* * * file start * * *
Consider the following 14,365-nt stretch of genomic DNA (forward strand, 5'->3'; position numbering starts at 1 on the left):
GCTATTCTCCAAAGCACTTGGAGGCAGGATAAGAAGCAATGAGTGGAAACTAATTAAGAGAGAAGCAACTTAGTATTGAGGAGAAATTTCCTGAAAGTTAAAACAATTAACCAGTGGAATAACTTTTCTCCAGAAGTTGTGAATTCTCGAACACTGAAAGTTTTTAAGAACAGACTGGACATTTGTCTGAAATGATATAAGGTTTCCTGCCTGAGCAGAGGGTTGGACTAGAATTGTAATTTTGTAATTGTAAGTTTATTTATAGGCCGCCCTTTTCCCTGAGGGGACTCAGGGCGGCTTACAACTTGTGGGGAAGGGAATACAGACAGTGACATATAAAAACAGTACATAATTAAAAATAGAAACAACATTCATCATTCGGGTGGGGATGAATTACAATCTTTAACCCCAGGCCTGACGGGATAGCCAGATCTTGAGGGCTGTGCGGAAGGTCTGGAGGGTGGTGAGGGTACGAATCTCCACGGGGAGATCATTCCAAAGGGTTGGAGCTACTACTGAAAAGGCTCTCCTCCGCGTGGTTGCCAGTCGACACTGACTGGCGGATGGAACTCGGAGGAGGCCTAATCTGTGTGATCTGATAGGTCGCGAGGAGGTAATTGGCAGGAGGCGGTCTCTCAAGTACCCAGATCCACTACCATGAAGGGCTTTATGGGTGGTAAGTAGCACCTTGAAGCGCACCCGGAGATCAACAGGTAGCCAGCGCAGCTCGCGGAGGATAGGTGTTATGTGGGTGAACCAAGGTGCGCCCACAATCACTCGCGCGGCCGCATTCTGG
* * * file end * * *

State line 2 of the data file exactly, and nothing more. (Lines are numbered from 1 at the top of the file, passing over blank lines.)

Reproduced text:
GCTATTCTCCAAAGCACTTGGAGGCAGGATAAGAAGCAATGAGTGGAAACTAATTAAGAGAGAAGCAACTTAGTATTGAGGAGAAATTTCCTGAAAGTTAAAACAATTAACCAGTGGAATAACTTTTCTCCAGAAGTTGTGAATTCTCGAACACTGAAAGTTTTTAAGAACAGACTGGACATTTGTCTGAAATGATATAAGGTTTCCTGCCTGAGCAGAGGGTTGGACTAGAATTGTAATTTTGTAATTGTAAGTTTATTTATAGGCCGCCCTTTTCCCTGAGGGGACTCAGGGCGGCTTACAACTTGTGGGGAAGGGAATACAGACAGTGACATATAAAAACAGTACATAATTAAAAATAGAAACAACATTCATCATTCGGGTGGGGATGAATTACAATCTTTAACCCCAGGCCTGACGGGATAGCCAGATCTTGAGGGCTGTGCGGAAGGTCTGGAGGGTGGTGAGGGTACGAATCTCCACGGGGAGATCATTCCAAAGGGTTGGAGCTACTACTGAAAAGGCTCTCCTCCGCGTGGTTGCCAGTCGACACTGACTGGCGGATGGAACTCGGAGGAGGCCTAATCTGTGTGATCTGATAGGTCGCGAGGAGGTAATTGGCAGGAGGCGGTCTCTCAAGTACCCAGATCCACTACCATGAAGGGCTTTATGGGTGGTAAGTAGCACCTTGAAGCGCACCCGGAGATCAACAGGTAGCCAGCGCAGCTCGCGGAGGATAGGTGTTATGTGGGTGAACCAAGGTGCGCCCACAATCACTCGCGCGGCCGCATTCTGG